Wat Lao

Most of the local Lao community came to Riverside from Laos after the Vietnam War ended in 1975, often by way of refugee camps in Thailand. They are not concentrated in any single part of the city but their Buddhist temple is in west Riverside.

The ethnic Lao are the largest group in the country of Laos, which has other ethnic groups such as the Hmong. Most Lao are Theravada Buddhists though some are Christian. “Wat” means ‘Buddhist temple' in the Lao language.

This Buddhist monk at Wat Lao sits in front of one of the main altars at the temple.

Several Buddhist monks are usually in residence at Wat Lao at any given time. Most Theravada Buddhist services are opportunities for the devout to make merit, often by listening to a sermon or by giving food to monks. Almost all Theravada Buddhist men become a monk at some point in their lives, usually for a few weeks or several months.

On most days of the week, Wat Lao is quiet and empty except for a few monks and particularly devout laypersons. On festivals and holy days, however, the compound bustles with activity. The Lao community gathers at Wat Lao on special holidays such as the Lao New Year (in April), to celebrate the day that the Buddha attained nirvana, to mark the beginning and end of Buddhist Lent, etc. On these days, Lao families spend hours at the temple, praying and attending to monks' sermons, making and eating food, and socializing.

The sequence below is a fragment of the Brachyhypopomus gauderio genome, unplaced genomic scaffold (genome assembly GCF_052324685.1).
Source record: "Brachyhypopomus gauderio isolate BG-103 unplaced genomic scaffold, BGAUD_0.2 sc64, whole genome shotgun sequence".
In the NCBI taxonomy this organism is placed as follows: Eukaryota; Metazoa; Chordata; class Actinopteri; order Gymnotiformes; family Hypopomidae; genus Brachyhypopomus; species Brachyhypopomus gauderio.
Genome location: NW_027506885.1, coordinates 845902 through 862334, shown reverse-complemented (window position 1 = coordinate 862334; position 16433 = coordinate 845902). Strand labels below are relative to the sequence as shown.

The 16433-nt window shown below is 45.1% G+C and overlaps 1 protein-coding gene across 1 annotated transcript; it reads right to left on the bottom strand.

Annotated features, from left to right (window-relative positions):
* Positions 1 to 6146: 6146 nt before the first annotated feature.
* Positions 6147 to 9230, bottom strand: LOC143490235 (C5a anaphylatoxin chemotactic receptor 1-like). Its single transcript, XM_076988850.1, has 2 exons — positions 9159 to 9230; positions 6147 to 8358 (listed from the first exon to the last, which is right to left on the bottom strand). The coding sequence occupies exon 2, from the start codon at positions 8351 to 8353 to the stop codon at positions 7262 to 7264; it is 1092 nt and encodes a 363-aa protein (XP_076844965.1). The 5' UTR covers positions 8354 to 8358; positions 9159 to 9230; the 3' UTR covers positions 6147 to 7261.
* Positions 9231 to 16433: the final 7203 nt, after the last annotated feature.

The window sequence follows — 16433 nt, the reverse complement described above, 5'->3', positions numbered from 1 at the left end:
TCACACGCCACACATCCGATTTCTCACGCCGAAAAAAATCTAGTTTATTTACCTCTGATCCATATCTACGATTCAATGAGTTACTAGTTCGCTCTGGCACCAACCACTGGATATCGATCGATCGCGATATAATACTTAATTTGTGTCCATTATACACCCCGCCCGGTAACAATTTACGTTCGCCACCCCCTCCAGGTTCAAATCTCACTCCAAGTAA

2001 and the Lao Community in Riverside

Two events galvanized the Lao community in 2001.

(1) On June 10, 2001 , a young Lao man named Vanpaseuth Phaisouphanh was shot and killed in his front yard by a Riverside Police Department officer. In the days, weeks, and months following his death, members of the Lao community met with city officials and connected with other community members working on police accountability issues. Click here to read the official minutes from an emergency meeting of the Riverside Community Police Review Commission held four days later, on June 14, 2001, in which Lao and non-Lao community members addressed the Commission and RPD Chief Russ Leach. At the time of this writing (2005), the case is officially closed, having been found in policy by the CPRC and RPD's Internal Affairs. The officer involved in this shooting, Edgar John Porche, has since left the RPD.

(2) In the aftermath of this traumatic event, connections between the Lao and non-Lao community were strengthened in certain ways. In September 2001, the Lao community gathered to commemorate September 11th, to make merit for those killed in the east coast terrorist attacks, and to raise money for the families of victims. In this way, they drew on the Buddhist faith to respond to this world event and to show solidarity. This event was attended by a number of Riverside officials, including several RPD officers, and marked a new visibility for the local Lao community.


This flyer was distributed all over Riverside in September 2001 to invite community members to come together at Wat Lao.


Fundraising event for 9-11 victims at Wat Lao in 2001. Local Lao leader Harry Ratnaransy is on the left, standing in the driveway to Wat Lao. The money raised at this event was given to the Red Cross later that day at a public event in downtown Riverside.


Wat Lao Buddhist of Riverside
6021 Rutland
Riverside , CA 92503
Tel. (951) 509-0931

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